Last Updated on May 5, 2015, by eNotes Editorial. Word Count: 704
“A Grammarian’s Funeral” is marked by ambiguity and division. By contrasting the ideal and the actual and by subtly emphasizing the difference between appearance and reality, Browning creates a shadowy, ambiguous character and leaves the reader to decide whether the grammarian is the hero, as his students see him, or...
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“A Grammarian’s Funeral” is marked by ambiguity and division. By contrasting the ideal and the actual and by subtly emphasizing the difference between appearance and reality, Browning creates a shadowy, ambiguous character and leaves the reader to decide whether the grammarian is the hero, as his students see him, or a foolishly overzealous scholar who has rejected life for the pursuit of trivial knowledge.
The grammarian’s students praise him as a paragon of scholarship and intellectual vigor, and often he is described as an admirable figure striving for lofty ideals. His complete and wholehearted absorption in his studies seems particularly inspiring when he says, “What’s time? Leave Now for dogs and apes!/ Man has forever.” The grammarian’s life of scholarship in this light seems a noble example of the Renaissance spirit of dedication to the pursuit of knowledge, and Browning’s pinpointing of the time in which the poem is set as the beginning of the Renaissance is significant; the grammarian’s close study of Greek grammar may well have paved the way for more accessible and practical products of the renewal of classical scholarship.
The grammarian’s chosen field of study, however, is treated with some ambivalence. After the students’ enthusiastic praise of the grammarian’s devotion to an idealized but rather vague “learning,” one is surprised to discover that his great achievements are in the realm of particles of grammar. The subject seems comically trivial in comparison with the comprehensive study of “bard and sage” described earlier. Yet, while grammar is perhaps relatively unexciting compared to other aspects of ancient Greek, such as drama or poetry, it is no less valid a field for scholarship, especially in view of the fact that prior to the Renaissance very little was known about the language of the ancient Greeks. Part of the reader’s judgment as to whether the grammarian is an admirable or a ridiculous figure rests on this intentionally ambiguous issue of whether the study of Greek particles is a significant or a trivial exercise.
The grammarian’s final words on his deathbed further exemplify this ambivalence toward his preoccupation with the minutiae of grammar. In his final moments, the grammarian delivers doctrines on Hoti, Oun, and De. In one sense it is admirable that even at the end of his life he does not waver from his devotion to his subject, instead continuing to the last to contribute to his life’s work. At the same time, however, the reader may wonder that at the moment of death the grammarian cannot raise his thoughts to anything higher than prepositions and conjunctions.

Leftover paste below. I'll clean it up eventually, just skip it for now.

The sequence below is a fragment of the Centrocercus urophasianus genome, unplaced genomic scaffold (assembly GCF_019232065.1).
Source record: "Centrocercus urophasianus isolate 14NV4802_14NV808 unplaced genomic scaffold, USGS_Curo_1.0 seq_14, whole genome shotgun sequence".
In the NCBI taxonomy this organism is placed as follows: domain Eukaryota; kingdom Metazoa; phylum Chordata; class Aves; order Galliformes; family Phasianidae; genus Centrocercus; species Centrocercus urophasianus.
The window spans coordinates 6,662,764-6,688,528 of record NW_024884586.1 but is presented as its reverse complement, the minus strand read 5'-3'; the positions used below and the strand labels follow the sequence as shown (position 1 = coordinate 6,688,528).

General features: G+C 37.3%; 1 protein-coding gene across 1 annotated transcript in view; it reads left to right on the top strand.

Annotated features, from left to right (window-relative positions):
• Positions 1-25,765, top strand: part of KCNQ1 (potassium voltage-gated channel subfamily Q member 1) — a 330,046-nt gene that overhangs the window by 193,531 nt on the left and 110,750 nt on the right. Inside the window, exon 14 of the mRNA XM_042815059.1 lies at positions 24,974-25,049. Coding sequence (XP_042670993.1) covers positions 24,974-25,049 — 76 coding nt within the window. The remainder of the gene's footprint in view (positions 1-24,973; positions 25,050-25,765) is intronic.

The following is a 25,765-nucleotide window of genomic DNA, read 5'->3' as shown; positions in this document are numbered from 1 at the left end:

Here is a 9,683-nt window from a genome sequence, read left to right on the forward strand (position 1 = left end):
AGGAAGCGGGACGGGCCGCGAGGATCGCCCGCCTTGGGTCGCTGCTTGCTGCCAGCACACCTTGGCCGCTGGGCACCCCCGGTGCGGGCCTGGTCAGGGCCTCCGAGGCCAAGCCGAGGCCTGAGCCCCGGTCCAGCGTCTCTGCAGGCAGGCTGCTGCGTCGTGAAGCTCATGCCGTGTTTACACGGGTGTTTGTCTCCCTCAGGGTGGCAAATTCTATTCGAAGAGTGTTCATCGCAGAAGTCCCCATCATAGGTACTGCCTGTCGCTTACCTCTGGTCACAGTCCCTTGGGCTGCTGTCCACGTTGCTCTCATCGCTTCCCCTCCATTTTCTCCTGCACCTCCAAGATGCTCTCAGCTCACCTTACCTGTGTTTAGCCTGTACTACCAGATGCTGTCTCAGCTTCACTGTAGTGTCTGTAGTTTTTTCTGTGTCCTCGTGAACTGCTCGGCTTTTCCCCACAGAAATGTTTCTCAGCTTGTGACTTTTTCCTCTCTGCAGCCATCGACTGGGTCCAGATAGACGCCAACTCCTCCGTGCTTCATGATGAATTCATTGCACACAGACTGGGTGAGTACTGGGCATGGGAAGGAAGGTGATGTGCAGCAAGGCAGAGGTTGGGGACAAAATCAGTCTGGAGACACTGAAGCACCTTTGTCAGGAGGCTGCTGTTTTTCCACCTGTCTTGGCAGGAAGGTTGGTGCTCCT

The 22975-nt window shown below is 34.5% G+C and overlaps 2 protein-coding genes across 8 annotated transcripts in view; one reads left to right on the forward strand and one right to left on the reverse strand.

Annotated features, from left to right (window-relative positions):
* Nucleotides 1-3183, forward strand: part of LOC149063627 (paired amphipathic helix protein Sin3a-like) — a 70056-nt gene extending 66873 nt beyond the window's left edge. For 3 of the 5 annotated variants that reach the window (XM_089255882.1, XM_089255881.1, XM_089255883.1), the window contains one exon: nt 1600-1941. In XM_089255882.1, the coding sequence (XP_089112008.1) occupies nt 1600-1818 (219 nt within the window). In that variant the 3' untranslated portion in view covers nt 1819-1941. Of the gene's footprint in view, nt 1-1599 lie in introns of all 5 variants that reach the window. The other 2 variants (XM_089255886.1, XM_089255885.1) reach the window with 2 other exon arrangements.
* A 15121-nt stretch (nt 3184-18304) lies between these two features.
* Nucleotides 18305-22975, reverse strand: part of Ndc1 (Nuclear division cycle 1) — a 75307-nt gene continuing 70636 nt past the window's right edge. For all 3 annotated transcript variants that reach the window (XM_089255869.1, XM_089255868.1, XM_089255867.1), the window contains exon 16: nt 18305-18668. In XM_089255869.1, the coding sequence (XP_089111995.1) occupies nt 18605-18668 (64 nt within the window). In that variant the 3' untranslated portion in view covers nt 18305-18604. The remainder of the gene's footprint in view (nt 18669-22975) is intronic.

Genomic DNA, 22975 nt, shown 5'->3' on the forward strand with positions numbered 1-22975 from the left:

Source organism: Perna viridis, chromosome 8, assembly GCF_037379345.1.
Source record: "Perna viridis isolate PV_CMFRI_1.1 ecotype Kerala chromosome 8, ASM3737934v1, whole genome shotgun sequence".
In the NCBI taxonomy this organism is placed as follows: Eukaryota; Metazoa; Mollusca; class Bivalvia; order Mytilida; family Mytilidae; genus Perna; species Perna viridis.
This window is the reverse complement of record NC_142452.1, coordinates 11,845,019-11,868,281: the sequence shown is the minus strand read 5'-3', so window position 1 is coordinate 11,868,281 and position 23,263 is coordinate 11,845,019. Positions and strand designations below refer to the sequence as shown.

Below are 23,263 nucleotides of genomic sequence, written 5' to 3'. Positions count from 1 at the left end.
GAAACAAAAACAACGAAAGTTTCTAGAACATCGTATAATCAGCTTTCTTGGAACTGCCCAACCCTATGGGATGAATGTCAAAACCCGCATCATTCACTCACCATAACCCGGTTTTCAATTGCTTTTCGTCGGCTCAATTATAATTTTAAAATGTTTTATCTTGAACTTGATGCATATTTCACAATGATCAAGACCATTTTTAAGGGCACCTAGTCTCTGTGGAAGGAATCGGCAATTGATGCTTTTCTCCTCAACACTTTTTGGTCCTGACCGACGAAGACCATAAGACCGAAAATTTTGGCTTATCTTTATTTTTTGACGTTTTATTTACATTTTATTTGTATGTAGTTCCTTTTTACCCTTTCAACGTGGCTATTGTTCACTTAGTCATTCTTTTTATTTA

The grammarian’s choosing “not to Live but Know” is a similarly cloudy matter. He seems to have taken up learning as a prelude to living an enlightened life, only to spurn life after becoming engrossed in his grammar. While his single-mindedness in his scholarship seems laudable, his rejection of a conventional way of life seems foolish and wasteful; the determination is left to the reader.
Browning’s equivocal conclusion strikes one last note of ambiguity; the final three lines are capable of multiple interpretations. The grammarian is described as “loftily lying,” ostensibly a reference to his burial site, but possibly implying dishonesty—perhaps referring to the grammarian’s life of self-denial as he deceived himself about his own human wants and needs. “Leave him,” say the students as they depart the summit, possibly a hint that they are rejecting the austere lifestyle of the devoted scholar who renounced life’s pleasures. The grammarian was “loftier than the world suspects,” “lofty” here implying “noble” or “idealistic,” but also perhaps connoting “haughty” or “arrogant,” an appropriate term to describe the grammarian’s rejection of everything but his studies.
The final image of the grammarian is of him “Living and dying.” The two seem inextricably intertwined for the grammarian. During his life he was dead to the world, living a kind of death-in-life, but he lives on after death in his achievements and in the hearts of his students. This paradox is a particularly appropriate finish for a poem that creates, through the use of contrasts and intentional ambiguities, such a complex and enigmatic figure as the grammarian.